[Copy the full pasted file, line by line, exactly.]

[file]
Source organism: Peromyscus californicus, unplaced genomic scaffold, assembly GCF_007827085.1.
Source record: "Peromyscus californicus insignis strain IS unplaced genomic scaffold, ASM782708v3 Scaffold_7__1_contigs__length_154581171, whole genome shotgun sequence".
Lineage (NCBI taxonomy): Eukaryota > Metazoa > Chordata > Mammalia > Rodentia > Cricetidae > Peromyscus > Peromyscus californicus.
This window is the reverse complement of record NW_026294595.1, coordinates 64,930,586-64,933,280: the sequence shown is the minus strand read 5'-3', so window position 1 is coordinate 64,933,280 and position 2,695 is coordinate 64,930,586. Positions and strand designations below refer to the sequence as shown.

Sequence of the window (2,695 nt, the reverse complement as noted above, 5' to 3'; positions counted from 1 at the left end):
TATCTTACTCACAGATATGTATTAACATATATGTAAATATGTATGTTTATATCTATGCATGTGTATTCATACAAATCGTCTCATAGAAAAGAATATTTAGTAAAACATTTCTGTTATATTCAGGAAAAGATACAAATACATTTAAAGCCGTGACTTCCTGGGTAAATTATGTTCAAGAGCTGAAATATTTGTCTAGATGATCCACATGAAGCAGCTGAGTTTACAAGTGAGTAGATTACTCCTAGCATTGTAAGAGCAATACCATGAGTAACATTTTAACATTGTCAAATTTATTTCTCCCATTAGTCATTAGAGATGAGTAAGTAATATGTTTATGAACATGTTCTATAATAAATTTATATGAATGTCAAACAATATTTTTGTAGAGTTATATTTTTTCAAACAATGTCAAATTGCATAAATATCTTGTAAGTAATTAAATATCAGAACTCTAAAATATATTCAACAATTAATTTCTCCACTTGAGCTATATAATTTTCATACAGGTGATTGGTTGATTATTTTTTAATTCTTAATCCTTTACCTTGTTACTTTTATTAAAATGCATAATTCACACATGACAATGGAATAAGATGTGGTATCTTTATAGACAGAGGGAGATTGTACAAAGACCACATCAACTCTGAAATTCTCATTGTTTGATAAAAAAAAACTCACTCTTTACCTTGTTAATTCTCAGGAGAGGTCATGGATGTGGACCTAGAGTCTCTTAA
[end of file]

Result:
Source organism: Peromyscus californicus, unplaced genomic scaffold, assembly GCF_007827085.1.
Source record: "Peromyscus californicus insignis strain IS unplaced genomic scaffold, ASM782708v3 Scaffold_7__1_contigs__length_154581171, whole genome shotgun sequence".
Lineage (NCBI taxonomy): Eukaryota > Metazoa > Chordata > Mammalia > Rodentia > Cricetidae > Peromyscus > Peromyscus californicus.
This window is the reverse complement of record NW_026294595.1, coordinates 64,930,586-64,933,280: the sequence shown is the minus strand read 5'-3', so window position 1 is coordinate 64,933,280 and position 2,695 is coordinate 64,930,586. Positions and strand designations below refer to the sequence as shown.

Sequence of the window (2,695 nt, the reverse complement as noted above, 5' to 3'; positions counted from 1 at the left end):
TATCTTACTCACAGATATGTATTAACATATATGTAAATATGTATGTTTATATCTATGCATGTGTATTCATACAAATCGTCTCATAGAAAAGAATATTTAGTAAAACATTTCTGTTATATTCAGGAAAAGATACAAATACATTTAAAGCCGTGACTTCCTGGGTAAATTATGTTCAAGAGCTGAAATATTTGTCTAGATGATCCACATGAAGCAGCTGAGTTTACAAGTGAGTAGATTACTCCTAGCATTGTAAGAGCAATACCATGAGTAACATTTTAACATTGTCAAATTTATTTCTCCCATTAGTCATTAGAGATGAGTAAGTAATATGTTTATGAACATGTTCTATAATAAATTTATATGAATGTCAAACAATATTTTTGTAGAGTTATATTTTTTCAAACAATGTCAAATTGCATAAATATCTTGTAAGTAATTAAATATCAGAACTCTAAAATATATTCAACAATTAATTTCTCCACTTGAGCTATATAATTTTCATACAGGTGATTGGTTGATTATTTTTTAATTCTTAATCCTTTACCTTGTTACTTTTATTAAAATGCATAATTCACACATGACAATGGAATAAGATGTGGTATCTTTATAGACAGAGGGAGATTGTACAAAGACCACATCAACTCTGAAATTCTCATTGTTTGATAAAAAAAAACTCACTCTTTACCTTGTTAATTCTCAGGAGAGGTCATGGATGTGGACCTAGAGTCTCTTAA